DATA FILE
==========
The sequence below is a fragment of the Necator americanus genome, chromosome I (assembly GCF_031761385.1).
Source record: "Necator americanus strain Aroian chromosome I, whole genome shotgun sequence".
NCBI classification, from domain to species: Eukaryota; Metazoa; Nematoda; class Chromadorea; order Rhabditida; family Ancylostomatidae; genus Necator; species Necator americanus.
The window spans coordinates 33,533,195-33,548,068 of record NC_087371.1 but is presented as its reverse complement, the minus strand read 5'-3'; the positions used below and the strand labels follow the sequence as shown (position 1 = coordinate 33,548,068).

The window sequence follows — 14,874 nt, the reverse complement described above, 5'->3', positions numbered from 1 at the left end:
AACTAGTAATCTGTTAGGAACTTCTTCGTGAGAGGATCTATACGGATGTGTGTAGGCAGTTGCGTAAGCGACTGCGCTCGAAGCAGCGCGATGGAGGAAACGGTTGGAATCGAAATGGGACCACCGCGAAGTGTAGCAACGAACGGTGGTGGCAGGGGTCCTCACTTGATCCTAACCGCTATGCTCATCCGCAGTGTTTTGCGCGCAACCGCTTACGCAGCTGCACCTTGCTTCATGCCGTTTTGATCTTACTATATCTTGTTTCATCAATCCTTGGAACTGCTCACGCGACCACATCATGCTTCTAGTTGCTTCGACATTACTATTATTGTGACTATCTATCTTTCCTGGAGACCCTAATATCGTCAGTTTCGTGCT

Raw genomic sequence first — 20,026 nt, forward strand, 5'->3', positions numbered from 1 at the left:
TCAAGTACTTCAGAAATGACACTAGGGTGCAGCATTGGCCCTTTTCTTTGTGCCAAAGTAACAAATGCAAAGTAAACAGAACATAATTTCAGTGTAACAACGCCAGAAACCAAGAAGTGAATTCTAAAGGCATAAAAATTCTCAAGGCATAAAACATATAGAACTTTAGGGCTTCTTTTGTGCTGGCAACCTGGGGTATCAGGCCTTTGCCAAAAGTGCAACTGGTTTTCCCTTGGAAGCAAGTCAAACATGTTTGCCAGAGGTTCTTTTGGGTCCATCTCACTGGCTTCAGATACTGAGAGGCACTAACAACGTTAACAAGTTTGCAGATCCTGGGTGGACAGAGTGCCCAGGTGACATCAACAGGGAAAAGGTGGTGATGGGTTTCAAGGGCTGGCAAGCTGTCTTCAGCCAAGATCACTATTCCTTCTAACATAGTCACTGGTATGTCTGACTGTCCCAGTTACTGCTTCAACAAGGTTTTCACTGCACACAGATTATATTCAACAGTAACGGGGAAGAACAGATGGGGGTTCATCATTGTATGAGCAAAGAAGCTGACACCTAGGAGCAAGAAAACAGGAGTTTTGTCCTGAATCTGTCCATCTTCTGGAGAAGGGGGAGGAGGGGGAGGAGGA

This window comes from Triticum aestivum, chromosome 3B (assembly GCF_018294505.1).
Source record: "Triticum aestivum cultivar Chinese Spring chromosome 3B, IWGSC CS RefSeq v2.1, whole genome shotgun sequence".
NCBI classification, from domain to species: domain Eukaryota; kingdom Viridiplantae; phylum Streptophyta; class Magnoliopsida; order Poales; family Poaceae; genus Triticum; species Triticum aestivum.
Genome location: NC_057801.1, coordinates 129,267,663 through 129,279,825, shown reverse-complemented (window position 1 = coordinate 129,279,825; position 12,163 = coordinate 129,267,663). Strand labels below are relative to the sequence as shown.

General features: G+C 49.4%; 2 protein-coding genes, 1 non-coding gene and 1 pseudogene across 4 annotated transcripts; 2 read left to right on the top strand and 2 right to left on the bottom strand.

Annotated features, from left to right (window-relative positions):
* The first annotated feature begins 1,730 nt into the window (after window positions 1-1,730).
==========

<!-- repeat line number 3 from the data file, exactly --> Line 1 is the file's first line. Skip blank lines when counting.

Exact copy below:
NCBI classification, from domain to species: Eukaryota; Metazoa; Nematoda; class Chromadorea; order Rhabditida; family Ancylostomatidae; genus Necator; species Necator americanus.